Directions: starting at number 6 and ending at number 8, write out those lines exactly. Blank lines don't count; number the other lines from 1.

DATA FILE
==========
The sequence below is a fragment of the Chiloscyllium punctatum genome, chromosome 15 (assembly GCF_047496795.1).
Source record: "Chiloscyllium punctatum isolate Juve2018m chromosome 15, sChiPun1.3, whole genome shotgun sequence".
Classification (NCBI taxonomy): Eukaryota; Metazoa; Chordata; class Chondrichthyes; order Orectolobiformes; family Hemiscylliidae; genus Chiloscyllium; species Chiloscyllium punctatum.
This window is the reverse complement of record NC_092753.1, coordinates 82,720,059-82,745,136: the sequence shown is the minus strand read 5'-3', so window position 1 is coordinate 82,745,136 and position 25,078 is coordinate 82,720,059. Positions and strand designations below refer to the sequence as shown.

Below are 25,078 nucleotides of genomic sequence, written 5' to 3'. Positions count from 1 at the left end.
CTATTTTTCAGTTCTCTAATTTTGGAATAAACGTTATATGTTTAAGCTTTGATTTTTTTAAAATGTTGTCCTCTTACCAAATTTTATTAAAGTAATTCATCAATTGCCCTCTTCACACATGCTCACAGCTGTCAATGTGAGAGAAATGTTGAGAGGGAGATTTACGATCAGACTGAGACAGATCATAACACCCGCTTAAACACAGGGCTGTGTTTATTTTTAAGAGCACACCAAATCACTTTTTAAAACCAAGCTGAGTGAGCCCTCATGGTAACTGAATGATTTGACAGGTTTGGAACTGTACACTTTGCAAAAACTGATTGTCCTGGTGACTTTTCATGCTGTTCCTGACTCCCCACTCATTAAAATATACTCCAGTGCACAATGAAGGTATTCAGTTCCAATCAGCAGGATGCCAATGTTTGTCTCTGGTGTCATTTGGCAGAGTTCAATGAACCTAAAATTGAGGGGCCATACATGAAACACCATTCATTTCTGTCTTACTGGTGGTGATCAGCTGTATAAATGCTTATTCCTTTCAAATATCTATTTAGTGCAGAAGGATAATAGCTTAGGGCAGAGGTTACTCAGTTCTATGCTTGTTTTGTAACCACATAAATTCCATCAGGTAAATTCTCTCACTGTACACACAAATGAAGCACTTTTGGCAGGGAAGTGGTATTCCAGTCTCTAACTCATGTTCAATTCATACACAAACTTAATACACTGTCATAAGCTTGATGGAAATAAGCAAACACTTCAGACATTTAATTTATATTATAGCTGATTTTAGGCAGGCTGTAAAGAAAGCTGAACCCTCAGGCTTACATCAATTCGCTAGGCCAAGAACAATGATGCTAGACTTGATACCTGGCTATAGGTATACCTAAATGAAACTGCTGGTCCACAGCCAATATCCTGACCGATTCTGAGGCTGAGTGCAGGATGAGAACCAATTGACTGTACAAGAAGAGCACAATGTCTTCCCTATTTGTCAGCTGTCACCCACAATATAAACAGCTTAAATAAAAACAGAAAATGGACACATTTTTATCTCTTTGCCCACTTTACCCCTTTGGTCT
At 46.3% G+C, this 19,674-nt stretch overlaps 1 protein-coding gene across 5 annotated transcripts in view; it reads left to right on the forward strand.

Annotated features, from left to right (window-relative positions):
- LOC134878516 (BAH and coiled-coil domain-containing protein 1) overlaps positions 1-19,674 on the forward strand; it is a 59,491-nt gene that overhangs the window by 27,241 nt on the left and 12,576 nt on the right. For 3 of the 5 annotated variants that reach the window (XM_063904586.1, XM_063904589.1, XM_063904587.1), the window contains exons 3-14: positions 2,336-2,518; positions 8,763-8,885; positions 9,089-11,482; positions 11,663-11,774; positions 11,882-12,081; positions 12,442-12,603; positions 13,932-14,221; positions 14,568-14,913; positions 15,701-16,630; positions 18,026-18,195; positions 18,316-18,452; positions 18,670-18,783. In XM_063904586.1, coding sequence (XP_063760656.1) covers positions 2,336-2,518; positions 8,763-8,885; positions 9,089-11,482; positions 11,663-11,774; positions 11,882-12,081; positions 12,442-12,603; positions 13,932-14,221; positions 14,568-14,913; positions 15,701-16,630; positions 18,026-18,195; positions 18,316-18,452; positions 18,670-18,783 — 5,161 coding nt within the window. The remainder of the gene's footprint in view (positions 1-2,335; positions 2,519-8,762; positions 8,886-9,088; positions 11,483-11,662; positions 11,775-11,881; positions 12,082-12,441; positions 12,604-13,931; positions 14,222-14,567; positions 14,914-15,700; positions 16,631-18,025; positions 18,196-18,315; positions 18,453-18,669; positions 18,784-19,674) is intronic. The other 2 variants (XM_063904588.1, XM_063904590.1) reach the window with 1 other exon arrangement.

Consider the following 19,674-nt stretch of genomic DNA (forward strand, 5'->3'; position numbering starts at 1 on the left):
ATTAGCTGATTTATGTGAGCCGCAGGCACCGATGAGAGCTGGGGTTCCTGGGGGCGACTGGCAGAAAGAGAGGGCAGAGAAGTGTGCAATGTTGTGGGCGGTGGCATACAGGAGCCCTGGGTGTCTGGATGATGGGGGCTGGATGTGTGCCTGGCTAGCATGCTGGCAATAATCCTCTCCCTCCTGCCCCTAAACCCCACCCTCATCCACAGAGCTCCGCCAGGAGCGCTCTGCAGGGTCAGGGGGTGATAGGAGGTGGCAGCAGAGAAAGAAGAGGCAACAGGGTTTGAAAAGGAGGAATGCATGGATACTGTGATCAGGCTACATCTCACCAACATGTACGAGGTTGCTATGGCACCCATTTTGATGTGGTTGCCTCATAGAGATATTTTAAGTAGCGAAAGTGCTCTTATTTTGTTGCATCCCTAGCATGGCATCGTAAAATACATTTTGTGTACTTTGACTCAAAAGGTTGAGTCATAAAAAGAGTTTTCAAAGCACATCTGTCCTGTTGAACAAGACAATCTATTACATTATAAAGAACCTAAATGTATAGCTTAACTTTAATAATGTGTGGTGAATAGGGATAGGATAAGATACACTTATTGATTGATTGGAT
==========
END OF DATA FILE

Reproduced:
CTATTTTTCAGTTCTCTAATTTTGGAATAAACGTTATATGTTTAAGCTTTGATTTTTTTAAAATGTTGTCCTCTTACCAAATTTTATTAAAGTAATTCATCAATTGCCCTCTTCACACATGCTCACAGCTGTCAATGTGAGAGAAATGTTGAGAGGGAGATTTACGATCAGACTGAGACAGATCATAACACCCGCTTAAACACAGGGCTGTGTTTATTTTTAAGAGCACACCAAATCACTTTTTAAAACCAAGCTGAGTGAGCCCTCATGGTAACTGAATGATTTGACAGGTTTGGAACTGTACACTTTGCAAAAACTGATTGTCCTGGTGACTTTTCATGCTGTTCCTGACTCCCCACTCATTAAAATATACTCCAGTGCACAATGAAGGTATTCAGTTCCAATCAGCAGGATGCCAATGTTTGTCTCTGGTGTCATTTGGCAGAGTTCAATGAACCTAAAATTGAGGGGCCATACATGAAACACCATTCATTTCTGTCTTACTGGTGGTGATCAGCTGTATAAATGCTTATTCCTTTCAAATATCTATTTAGTGCAGAAGGATAATAGCTTAGGGCAGAGGTTACTCAGTTCTATGCTTGTTTTGTAACCACATAAATTCCATCAGGTAAATTCTCTCACTGTACACACAAATGAAGCACTTTTGGCAGGGAAGTGGTATTCCAGTCTCTAACTCATGTTCAATTCATACACAAACTTAATACACTGTCATAAGCTTGATGGAAATAAGCAAACACTTCAGACATTTAATTTATATTATAGCTGATTTTAGGCAGGCTGTAAAGAAAGCTGAACCCTCAGGCTTACATCAATTCGCTAGGCCAAGAACAATGATGCTAGACTTGATACCTGGCTATAGGTATACCTAAATGAAACTGCTGGTCCACAGCCAATATCCTGACCGATTCTGAGGCTGAGTGCAGGATGAGAACCAATTGACTGTACAAGAAGAGCACAATGTCTTCCCTATTTGTCAGCTGTCACCCACAATATAAACAGCTTAAATAAAAACAGAAAATGGACACATTTTTATCTCTTTGCCCACTTTACCCCTTTGGTCT
At 46.3% G+C, this 19,674-nt stretch overlaps 1 protein-coding gene across 5 annotated transcripts in view; it reads left to right on the forward strand.

Annotated features, from left to right (window-relative positions):